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The rise of the ersatz A-level has stymied independent study and original thought. After successfully becoming a mass market qualification in the 1980s and 1990s, A-levels underwent radical surgery in 2000 that damaged their intellectual integrity. Modularisation and mechanised marking were introduced despite the objections of universities. These changes have not widened participation – instead they have created a generation of “high maintenance students” who struggle to think for themselves. The A-level should be renewed and expanded by putting universities back in charge, and must be offered at all schools – otherwise the most deprived students will be denied an academic route out of poverty.
Intellectual integrity is not the privilege of an exclusive elite. It is the foundation of a good education. Universities, employers and students all crave the independence of mind developed through in-depth study of a coherent academic discipline, demonstrated by the fact that 46 per cent of 16 year olds now study A-levels compared to 33 per cent doing other qualifications. The A-level is primarily a university entrance exam – 76 per cent of students who do it go on to university. Yet universities are almost entirely marginalised in the process of setting and validating A-levels.
Reform‘s study by academics into English, Mathematics, History and Chemistry shows a hollowing of A-levels, particularly since 2000. “Like sat-nav rather than a map” (Mathematics) or “using somebody else’s mind” (English), A-levels do not encourage students to think or show flair. Students are heavily directed in answering questions with rigid marking schemes and “assessment objectives” making it clear exactly what is expected of students.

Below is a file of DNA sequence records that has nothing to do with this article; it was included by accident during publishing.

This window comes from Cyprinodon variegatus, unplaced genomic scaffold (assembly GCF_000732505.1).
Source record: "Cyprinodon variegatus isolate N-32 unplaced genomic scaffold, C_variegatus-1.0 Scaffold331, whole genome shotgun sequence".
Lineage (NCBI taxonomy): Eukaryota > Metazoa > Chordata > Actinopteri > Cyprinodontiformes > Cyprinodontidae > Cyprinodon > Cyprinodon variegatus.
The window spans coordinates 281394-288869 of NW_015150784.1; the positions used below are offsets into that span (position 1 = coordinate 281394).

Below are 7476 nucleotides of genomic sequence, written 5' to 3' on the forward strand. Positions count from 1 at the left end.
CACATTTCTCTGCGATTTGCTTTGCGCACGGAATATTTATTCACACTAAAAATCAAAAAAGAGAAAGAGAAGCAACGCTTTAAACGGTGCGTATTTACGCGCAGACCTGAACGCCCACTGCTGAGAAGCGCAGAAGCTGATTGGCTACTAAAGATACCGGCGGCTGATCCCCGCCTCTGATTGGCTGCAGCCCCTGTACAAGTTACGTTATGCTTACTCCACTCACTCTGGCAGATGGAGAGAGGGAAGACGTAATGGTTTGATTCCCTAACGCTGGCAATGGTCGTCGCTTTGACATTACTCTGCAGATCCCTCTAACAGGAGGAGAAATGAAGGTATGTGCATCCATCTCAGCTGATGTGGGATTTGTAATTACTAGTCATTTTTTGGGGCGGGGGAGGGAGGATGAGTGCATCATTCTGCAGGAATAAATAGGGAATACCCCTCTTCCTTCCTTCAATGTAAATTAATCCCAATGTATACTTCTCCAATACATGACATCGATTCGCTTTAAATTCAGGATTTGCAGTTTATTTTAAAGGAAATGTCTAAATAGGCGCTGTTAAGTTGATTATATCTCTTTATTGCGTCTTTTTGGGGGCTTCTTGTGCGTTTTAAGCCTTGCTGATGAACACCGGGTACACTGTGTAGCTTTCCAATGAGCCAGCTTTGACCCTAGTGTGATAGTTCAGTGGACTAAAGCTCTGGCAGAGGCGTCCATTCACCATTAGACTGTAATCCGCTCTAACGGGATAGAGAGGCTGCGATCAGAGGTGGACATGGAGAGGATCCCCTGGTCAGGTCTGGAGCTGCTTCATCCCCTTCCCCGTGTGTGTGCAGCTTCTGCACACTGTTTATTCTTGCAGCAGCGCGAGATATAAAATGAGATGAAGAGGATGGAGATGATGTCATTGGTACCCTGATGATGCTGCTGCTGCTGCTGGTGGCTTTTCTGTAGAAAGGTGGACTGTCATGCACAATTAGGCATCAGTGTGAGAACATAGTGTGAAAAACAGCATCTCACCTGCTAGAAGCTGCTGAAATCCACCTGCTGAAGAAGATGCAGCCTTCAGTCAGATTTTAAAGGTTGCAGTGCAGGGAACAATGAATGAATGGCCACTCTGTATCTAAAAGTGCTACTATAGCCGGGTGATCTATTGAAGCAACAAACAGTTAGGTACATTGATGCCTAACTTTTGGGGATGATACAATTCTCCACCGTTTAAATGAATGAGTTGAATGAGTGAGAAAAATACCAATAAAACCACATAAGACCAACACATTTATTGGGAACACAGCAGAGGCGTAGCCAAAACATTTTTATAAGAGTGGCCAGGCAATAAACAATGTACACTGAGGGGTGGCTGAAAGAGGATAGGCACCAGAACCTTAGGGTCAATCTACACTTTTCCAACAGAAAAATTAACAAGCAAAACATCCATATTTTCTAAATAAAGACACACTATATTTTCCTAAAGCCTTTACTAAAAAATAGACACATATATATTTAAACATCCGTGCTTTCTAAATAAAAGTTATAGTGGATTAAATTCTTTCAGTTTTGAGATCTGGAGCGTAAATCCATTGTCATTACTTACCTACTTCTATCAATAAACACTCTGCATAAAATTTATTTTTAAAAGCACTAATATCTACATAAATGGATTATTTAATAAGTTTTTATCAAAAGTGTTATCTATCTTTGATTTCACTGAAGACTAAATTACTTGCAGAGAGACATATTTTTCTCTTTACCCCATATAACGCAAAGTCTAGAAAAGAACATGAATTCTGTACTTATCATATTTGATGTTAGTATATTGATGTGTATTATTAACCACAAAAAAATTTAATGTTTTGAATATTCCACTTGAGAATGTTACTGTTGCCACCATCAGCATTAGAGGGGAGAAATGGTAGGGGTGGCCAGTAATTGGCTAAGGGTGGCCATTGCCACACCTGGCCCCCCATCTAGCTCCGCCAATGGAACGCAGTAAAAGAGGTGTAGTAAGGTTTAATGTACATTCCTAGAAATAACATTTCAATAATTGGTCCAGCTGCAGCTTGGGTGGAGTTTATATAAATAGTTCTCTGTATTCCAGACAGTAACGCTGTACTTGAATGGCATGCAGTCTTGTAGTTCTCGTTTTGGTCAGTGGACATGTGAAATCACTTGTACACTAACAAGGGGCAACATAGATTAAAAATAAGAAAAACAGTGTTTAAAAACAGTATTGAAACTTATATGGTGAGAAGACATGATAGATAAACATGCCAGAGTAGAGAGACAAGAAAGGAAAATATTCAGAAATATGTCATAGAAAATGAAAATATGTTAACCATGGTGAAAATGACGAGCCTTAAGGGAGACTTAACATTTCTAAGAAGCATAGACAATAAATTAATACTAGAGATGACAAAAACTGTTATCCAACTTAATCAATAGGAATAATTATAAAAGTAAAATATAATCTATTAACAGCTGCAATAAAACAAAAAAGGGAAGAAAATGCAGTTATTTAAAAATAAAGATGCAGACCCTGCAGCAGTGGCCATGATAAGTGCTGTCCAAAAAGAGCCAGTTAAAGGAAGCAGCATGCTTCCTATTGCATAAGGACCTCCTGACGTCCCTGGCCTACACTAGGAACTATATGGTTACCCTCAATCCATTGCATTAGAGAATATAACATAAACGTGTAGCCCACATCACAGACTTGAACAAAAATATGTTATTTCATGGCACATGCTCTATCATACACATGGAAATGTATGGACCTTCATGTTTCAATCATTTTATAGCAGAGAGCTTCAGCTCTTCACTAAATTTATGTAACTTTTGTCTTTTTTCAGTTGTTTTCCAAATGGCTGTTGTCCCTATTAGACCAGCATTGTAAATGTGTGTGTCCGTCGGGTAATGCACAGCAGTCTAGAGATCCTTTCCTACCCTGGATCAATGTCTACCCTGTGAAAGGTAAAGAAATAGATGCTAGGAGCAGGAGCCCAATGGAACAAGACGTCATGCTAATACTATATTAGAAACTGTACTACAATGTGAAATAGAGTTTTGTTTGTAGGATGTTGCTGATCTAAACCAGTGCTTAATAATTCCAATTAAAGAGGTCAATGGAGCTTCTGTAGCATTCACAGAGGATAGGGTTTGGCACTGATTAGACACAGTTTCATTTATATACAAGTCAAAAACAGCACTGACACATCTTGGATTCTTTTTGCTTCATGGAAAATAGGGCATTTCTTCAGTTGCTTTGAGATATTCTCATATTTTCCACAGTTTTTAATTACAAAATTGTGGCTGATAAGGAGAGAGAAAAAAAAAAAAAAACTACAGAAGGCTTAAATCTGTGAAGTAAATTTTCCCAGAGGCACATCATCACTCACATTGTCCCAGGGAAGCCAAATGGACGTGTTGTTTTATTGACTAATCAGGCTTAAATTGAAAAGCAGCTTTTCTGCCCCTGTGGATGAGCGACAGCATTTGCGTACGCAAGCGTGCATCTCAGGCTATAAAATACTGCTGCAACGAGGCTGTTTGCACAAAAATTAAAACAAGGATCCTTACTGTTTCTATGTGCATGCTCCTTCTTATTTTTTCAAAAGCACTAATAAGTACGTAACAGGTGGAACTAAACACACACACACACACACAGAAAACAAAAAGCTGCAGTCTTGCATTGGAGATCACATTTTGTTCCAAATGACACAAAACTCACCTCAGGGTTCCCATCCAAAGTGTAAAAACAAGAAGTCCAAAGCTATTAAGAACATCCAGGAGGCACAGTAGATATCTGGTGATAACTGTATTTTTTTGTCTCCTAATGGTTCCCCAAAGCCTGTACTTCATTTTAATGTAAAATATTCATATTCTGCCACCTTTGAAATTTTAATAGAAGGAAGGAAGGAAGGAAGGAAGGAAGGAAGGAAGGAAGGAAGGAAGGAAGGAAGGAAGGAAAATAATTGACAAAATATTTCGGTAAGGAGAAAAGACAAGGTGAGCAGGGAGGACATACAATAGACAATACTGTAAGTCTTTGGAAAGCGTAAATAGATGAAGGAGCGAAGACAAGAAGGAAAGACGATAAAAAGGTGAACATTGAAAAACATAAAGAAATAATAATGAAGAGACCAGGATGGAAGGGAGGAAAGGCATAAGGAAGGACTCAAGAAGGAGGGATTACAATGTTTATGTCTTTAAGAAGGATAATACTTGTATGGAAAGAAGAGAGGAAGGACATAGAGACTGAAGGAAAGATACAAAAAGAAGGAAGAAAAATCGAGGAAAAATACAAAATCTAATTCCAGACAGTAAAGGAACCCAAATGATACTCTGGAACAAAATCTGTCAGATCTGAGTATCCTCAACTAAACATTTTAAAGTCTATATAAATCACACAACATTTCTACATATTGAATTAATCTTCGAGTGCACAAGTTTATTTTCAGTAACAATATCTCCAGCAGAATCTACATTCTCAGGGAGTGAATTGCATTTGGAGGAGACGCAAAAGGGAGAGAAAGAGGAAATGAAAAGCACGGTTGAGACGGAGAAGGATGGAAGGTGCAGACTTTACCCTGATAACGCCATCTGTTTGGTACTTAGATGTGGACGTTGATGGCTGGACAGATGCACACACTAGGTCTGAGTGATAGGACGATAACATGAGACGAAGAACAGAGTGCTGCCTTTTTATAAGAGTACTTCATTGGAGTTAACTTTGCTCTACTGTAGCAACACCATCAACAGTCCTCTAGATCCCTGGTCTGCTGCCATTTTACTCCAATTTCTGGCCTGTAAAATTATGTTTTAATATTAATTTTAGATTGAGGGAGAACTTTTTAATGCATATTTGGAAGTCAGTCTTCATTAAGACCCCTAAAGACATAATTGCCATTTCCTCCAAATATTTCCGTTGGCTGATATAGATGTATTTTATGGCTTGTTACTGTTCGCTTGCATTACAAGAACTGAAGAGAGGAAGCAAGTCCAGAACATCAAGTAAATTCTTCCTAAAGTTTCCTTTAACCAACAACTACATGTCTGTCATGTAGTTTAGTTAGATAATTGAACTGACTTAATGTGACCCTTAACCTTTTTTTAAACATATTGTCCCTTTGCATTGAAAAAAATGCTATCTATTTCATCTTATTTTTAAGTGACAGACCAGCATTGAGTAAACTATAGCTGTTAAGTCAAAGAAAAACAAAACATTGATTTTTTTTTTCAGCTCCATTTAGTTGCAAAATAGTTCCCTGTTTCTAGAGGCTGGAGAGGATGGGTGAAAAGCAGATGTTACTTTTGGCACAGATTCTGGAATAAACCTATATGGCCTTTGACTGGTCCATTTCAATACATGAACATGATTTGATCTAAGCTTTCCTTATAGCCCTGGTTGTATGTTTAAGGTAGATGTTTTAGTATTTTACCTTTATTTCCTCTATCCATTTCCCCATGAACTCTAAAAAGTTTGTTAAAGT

Interviews with admissions tutors reveal a generation of students who struggle to study independently and think for themselves. The idea that only “elite” universities are suffering is a myth. Reform‘s research into some lower-ranking institutions indicates that their students too are capable of more, but are arriving at university less and less well-prepared.
The key change was the wholesale introduction of modular exams in 2000 which saw the quantity and cost of exams doubling. Modularisation has particularly affected linear subjects like Mathematics that need to build on previous experience. Resits have created a group of students who always seek a “second chance”. Mechanised marking has prevented examiners from rewarding clear flows of argument, originality and flair.
Intellectual integrity was traded off against a central drive for wider participation. This has failed. Increases in participation have flagged since the major changes to A-level in 2000, following acceleration in the 1980s and 1990s. If anything the gap between schools in the state and private sectors is widening as the best schools increasingly turn to respected, rigorous qualifications such as the International Baccalaureate and Cambridge Pre-U. Meanwhile the majority of state schools are stuck with a hollower A-level.
Action must be taken to re-link A-levels with their strong academic heritage. Universities should take responsibility for the quality assurance of A-levels. New ersatz qualifications such as “Use of Maths” and “Critical Thinking” A-levels should be halted. The renewed A-level should be available in all schools, giving students from all backgrounds the opportunity to study genuinely thought-provoking material that equips students properly for further study and provides Britain’s economy with the sound academic foundation it needs.
As a Head of History in a large Comprehensive school I would like to support your conclusions 100%.
I fear the next round of new GCSE courses will go exactly the same way.
Thank you for your report.
Secondary History teacher, Dorset
I have not had a chance to read the full report, but I find myself in broad agreement with the summary on the web. It is important to remember that there was never a golden age of A-levels and I suspect that the qualifications always had some problem or another. Among the students I teach in Bristol the best remain outstanding and the average very good. However, there is a minority who seem to lack problem solving skills: they can solve a small problem if given hints on how to do it, but struggle with a long multi-step problem. This is consistent with your report’s “sat-nav” comments. Given our high admissions requirements, I think this minority is surprisingly large (I should expect it to be negligible).
Dr Edmund Cannon, Reader in Economics, University of Bristol